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The Real Rudiments A Springboard to the World of Percussion

MSG Jeff Prosperie • October 2023Percussion • October 15, 2023

Imagine if you will, in a field hundreds of years ago, a drum major trying to teach a young drummer boy basic drumming patterns for the purpose of military signaling and to regulate the duty day. Now, imagine a music instructor in modern times teaching the same patterns for the purpose of musical expression. These patterns were first dubbed “rudiments” by Charles Ashworth, drum major of the United States Marine Band, in his 1812 publication  A New, Useful and Complete System of Drum Beating. This book became the standard training manual for military drummers. These patterns (rudiments) had their origins from Swiss military drummers as early as the 13th century and made their way via Swiss mercenaries to the British and eventually the colonists of the new world. 

Today the rudiments are no longer taught as a tool for military communication for signaling as we saw in the Revolutionary War and Civil War, but rather as useful hand patterns and vocabulary words to create musical sentences and to facilitate transfer value to all percussion instruments. So perhaps a reexamination of how we teach the rudiments is in order.

I recommend before rudiments are taught, there should be the teaching of what many percussionists consider the “real rudiments,” or what is commonly referred to as “stroke types.” This was not the case in that imaginary field hundreds of years ago but is the case for today’s modern music educator’s pedagogical methodology.

Musicians at the Festival of Military Bands, St.Petersburg, Russia, 12.06.2008

Stroke types can go by several names, and these are included below along with a brief description. The key takeaway is the name of the stroke is labeled by what the stick does after it hits the drum as described below:

1. Rebound (or full stroke) = Stroke starts up and ends up while utilizing natural rebound. The height and velocity are determined by the dynamic marking.

2. Control (or down stroke) = The stroke starts up but stays down after contact to perform at the next lower dynamic level. The stick is controlled by squeezing the stick at the fulcrum point as well as the back fingers.

3. Tap = low end notes that are softer than accents and can be approached like softer versions of the rebound/full stroke

4. Up = lifting a tap up to a higher stroke to prepare for a louder dynamic.

These are the four basic stroke types that will facilitate the learning of the rudiments. An additional fifth stroke type of a press stroke/dead stroke/multiple bounce stroke involves pressing the stick into the head for different lengths of articulation or to sustain a concert roll.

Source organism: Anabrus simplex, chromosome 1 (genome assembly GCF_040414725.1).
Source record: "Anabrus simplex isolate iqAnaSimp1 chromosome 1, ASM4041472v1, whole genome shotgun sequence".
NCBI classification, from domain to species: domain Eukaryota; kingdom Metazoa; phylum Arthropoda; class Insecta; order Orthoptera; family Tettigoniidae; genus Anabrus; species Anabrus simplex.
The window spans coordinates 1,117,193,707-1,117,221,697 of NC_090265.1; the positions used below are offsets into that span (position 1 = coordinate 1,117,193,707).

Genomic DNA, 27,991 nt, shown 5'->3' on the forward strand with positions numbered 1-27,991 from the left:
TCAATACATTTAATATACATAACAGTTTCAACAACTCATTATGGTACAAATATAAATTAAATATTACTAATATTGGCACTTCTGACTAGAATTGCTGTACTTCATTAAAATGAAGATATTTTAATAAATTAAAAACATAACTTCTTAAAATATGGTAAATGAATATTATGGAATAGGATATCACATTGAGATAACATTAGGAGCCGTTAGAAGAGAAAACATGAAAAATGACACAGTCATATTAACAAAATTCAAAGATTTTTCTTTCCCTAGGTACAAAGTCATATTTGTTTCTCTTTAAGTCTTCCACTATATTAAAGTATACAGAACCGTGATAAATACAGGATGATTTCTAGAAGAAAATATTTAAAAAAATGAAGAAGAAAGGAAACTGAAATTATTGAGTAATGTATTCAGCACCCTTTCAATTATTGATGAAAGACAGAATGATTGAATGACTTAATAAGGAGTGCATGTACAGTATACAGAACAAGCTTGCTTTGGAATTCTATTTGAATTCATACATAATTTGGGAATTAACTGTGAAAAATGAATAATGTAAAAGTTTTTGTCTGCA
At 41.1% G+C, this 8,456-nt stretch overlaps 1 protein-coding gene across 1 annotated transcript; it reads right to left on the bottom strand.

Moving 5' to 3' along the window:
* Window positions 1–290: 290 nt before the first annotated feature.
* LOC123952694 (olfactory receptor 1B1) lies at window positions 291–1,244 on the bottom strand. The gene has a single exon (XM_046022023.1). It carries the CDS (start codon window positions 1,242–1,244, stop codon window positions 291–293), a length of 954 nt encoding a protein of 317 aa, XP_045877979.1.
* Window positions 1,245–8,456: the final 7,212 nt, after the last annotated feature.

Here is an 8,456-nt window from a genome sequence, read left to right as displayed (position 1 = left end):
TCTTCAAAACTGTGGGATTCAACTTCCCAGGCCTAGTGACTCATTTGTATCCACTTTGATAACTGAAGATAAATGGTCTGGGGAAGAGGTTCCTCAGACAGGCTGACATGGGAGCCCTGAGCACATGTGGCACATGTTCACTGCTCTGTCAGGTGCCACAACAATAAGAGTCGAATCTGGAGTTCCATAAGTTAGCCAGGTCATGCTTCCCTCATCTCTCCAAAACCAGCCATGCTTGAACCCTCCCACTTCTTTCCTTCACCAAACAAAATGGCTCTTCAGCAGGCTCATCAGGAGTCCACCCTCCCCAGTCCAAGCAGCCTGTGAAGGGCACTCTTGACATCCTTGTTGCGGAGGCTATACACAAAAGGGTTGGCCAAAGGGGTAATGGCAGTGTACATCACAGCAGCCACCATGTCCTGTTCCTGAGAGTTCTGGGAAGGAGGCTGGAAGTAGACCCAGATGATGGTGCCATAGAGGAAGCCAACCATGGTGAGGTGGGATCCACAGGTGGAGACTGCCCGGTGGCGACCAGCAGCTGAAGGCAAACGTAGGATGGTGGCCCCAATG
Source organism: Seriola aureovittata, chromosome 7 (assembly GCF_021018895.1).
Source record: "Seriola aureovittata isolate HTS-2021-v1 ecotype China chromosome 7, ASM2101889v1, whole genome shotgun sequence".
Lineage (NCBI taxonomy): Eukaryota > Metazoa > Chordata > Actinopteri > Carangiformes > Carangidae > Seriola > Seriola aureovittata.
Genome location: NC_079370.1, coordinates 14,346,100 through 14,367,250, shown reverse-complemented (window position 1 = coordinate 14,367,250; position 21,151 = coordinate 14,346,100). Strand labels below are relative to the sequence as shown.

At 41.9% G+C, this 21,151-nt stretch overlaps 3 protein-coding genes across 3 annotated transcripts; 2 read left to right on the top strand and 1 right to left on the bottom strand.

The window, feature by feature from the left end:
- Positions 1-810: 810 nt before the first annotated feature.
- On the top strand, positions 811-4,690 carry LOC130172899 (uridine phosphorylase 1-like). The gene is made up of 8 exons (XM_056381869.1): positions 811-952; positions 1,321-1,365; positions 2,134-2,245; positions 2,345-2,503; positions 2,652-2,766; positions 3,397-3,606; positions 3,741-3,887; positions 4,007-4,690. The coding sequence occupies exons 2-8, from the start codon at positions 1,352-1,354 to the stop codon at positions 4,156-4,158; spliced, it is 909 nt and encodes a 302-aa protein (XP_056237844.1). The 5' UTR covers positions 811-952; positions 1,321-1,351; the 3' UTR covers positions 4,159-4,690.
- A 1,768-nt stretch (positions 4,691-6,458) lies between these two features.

Once the stroke types are learned, then they can be assigned to the individual notes of the rudiment. For example: the four notes of the paradiddle (Rlrr) would be control stroke, up stroke, tap, tap and then repeat off the other hand. Please note that the capitalized letter “R” is the accented note.

Before teaching the rudiments, I recommend first mastering the individual stroke types. A favorite exercise is four notes on the same hand with the first two being accents and played as Rebound, Control, Tap, Up.  Once that basic pattern is developed then a springboard to all rudiments is established. The hands will now be able to better navigate around a variety of percussion instruments for artistic expression which goes way beyond signaling the troops or regulating the duty day. The rudiments are essential. If the rudiments are the drummer’s words for building musical sentences, then the stroke types are the drummer’s alphabet to construct those words which will allow the drummer to move from a role of functionality to being a musician who can express and inspire.

MSG Jeff Prosperie currently serves as the group leader of the West Point Band’s Field Music Group “The Hellcats”. He is the first and only “Triple Crown” World Snare Drum Champion having won DCI, PAS and DCA as well as the PAS Orchestral Snare Drum Competition. He is a member of The World Drum Corps Hall of Fame, a world championship adjudicator for DCI and WGI as well as the former percussion caption head of the World Champion Phantom Regiment Drum and Bugle Corps. Prior to his military service, he served as the professor of percussion at the University of Louisiana, Lafayette and the principal percussionist with The Baton Rouge Symphony Orchestra. 

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